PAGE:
Blog

13
Jul


Our popular culture offers a constant, apocalyptic vision of sexual danger: AIDS, teen pregnancy, date rape, sexual violence and now cyber sexploitation. Add the anxieties of religion, medicine, psychiatry and the law, and it’s easy to understand why many Americans can’t discuss sexual issues rationally.

With our sexuality poisoned by our history, culture and unrealistic expectations, most of us don’t want fantastic orgasms or unending sensual pleasure — we just want to feel less threatened, less inadequate. As a strategy for reducing sexuality deemed abnormal, censorship appears to provide a solution.

Censorship is more than closing a show or jailing a publisher. Its targets include sex education, contraceptive advertising, sex surveys, the Internet, adult bookstores, public nudity and high school libraries.

Censorship has two primary goals: defining what is sexually normal, and announcing which private decisions relating to sex are of public concern. Historically, censorship has been used to control the sexuality of the less powerful: women, youth, and those whose behavior challenges the status quo. No smart feminist would support censorship, not even of pornography.

Those who censor invariably say they can be trusted to judge wisely. This is false as well as illogical. Societies censor because they fear and thus wish to control. There is no limit to what people fear; therefore there is no limit to what they might wish to control.

Don’t be fooled into thinking that as long as your favorite toy, position, book, Web site or store is tolerated, censorship doesn’t affect you. When others have less freedom of responsible self-expression, our own freedom is more fragile. When public policy is based on judgments that demonize others, each of us is vulnerable to being demonized ourselves.

Living in a world that insists certain forms of sexual expression are dangerous, affects us unconsciously. We sense that we are one erotic choice away from being “abnormal,” one song or video away from being a pervert. What’s truly dangerous is when our culture has us mistrusting ourselves.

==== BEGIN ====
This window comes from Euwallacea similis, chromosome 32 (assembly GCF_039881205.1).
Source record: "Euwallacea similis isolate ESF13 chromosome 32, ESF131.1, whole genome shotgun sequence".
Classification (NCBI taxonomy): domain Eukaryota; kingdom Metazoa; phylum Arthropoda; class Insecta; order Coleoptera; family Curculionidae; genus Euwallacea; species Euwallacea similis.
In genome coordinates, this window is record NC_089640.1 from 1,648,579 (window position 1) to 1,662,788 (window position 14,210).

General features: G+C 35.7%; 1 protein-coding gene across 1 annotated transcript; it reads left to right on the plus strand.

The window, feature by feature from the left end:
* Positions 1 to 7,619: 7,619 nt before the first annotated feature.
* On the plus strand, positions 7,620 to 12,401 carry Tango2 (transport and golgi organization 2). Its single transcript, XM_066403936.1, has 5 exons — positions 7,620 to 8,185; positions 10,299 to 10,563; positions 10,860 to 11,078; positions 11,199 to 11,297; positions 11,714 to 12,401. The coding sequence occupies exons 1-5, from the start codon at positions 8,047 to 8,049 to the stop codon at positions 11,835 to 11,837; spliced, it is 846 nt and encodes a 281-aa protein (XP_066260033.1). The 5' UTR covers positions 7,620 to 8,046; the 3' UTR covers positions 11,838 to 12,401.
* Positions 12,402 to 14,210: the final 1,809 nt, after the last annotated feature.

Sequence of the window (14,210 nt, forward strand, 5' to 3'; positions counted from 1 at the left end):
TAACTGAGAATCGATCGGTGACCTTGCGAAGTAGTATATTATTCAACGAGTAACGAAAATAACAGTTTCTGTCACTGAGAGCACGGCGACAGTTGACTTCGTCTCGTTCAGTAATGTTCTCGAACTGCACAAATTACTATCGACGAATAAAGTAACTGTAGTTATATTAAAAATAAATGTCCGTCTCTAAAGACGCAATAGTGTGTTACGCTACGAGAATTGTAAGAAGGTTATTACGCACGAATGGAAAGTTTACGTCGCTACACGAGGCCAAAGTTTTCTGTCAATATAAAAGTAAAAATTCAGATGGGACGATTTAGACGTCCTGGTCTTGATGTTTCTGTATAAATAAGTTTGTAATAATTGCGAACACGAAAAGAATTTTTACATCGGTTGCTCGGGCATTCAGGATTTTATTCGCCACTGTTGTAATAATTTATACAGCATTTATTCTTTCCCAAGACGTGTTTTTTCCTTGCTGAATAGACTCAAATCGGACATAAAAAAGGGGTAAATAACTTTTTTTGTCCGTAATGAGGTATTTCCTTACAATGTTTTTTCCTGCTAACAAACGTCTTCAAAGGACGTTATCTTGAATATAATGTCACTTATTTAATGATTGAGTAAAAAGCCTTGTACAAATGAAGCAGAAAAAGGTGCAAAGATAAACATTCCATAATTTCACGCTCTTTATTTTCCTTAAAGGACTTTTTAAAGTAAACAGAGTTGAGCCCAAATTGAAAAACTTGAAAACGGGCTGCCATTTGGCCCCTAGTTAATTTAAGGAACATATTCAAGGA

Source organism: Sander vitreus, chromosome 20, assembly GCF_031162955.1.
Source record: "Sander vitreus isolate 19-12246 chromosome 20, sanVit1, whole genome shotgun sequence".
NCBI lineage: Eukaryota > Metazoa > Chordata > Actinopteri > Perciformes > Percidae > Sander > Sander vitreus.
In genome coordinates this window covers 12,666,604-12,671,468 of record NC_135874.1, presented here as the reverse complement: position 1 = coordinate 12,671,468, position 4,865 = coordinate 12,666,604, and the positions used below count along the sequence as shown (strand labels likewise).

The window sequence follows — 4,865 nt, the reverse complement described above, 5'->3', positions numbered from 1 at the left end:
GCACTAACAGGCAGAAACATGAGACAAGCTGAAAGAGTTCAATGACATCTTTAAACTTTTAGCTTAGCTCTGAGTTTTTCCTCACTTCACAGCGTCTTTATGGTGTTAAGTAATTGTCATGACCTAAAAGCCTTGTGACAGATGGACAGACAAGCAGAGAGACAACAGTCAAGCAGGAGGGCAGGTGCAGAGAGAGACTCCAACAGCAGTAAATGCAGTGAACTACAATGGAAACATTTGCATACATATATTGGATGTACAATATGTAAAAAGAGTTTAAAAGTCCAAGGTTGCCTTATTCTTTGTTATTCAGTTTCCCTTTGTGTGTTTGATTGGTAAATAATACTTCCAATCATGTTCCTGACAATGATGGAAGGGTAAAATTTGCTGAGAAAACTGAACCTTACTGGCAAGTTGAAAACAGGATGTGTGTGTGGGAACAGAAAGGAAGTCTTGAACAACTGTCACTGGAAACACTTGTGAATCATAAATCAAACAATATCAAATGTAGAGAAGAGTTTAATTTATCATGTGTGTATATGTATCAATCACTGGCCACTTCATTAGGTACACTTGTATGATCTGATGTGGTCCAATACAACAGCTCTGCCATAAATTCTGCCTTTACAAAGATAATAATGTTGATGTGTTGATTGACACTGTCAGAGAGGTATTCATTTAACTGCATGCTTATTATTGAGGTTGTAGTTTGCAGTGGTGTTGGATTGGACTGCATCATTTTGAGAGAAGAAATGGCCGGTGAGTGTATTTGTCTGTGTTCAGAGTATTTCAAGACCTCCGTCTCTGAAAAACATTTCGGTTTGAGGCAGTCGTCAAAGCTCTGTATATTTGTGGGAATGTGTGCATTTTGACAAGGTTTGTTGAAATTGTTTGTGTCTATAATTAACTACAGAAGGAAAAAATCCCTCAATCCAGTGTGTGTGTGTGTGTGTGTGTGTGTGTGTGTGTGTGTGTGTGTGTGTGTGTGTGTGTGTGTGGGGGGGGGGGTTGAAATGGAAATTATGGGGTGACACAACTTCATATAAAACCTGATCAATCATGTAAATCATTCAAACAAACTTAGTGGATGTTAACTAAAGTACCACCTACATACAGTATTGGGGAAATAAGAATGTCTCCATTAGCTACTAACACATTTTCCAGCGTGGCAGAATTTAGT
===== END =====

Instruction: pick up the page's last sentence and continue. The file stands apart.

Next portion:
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Category : Blog
6
Jul


Q. What is sex therapy and how do I know if I need it?

Sex therapy is a set of behavioral and psychotherapeutic techniques used with men, women and couples to enhance sexual functioning. You might see a sex therapist if you don’t get erections when you want to; get excited but can’t climax; have pain with intercourse; or notice your sexual enjoyment declining and don’t know why.

Couples go to a sex therapist when they argue about frequency (she wants sex twice a week, he wants it twice a year); preferences (he wants oral sex, she doesn’t); or what’s acceptable (he wants to watch porn and she doesn’t, or she wants monogamy and he doesn’t). Your psychologist or physician might refer you to sex therapy if they can’t provide a solution to (or they aren’t comfortable with) your difficulty.

How can I be sure the sex therapist is credible?

Above all, a good sex therapist is a good psychotherapist, someone who can ask questions you haven’t thought of, and see patterns you haven’t seen. Select a professional with a good reputation, or get a recommendation from a physician or friend.

You want someone who’s comfortable with sex, and with whom you feel you can tell the truth without being judged. If the therapist seems more interested in him- or herself than in you, flirts with you or suggests that you’re abnormal or kinky, run for the door.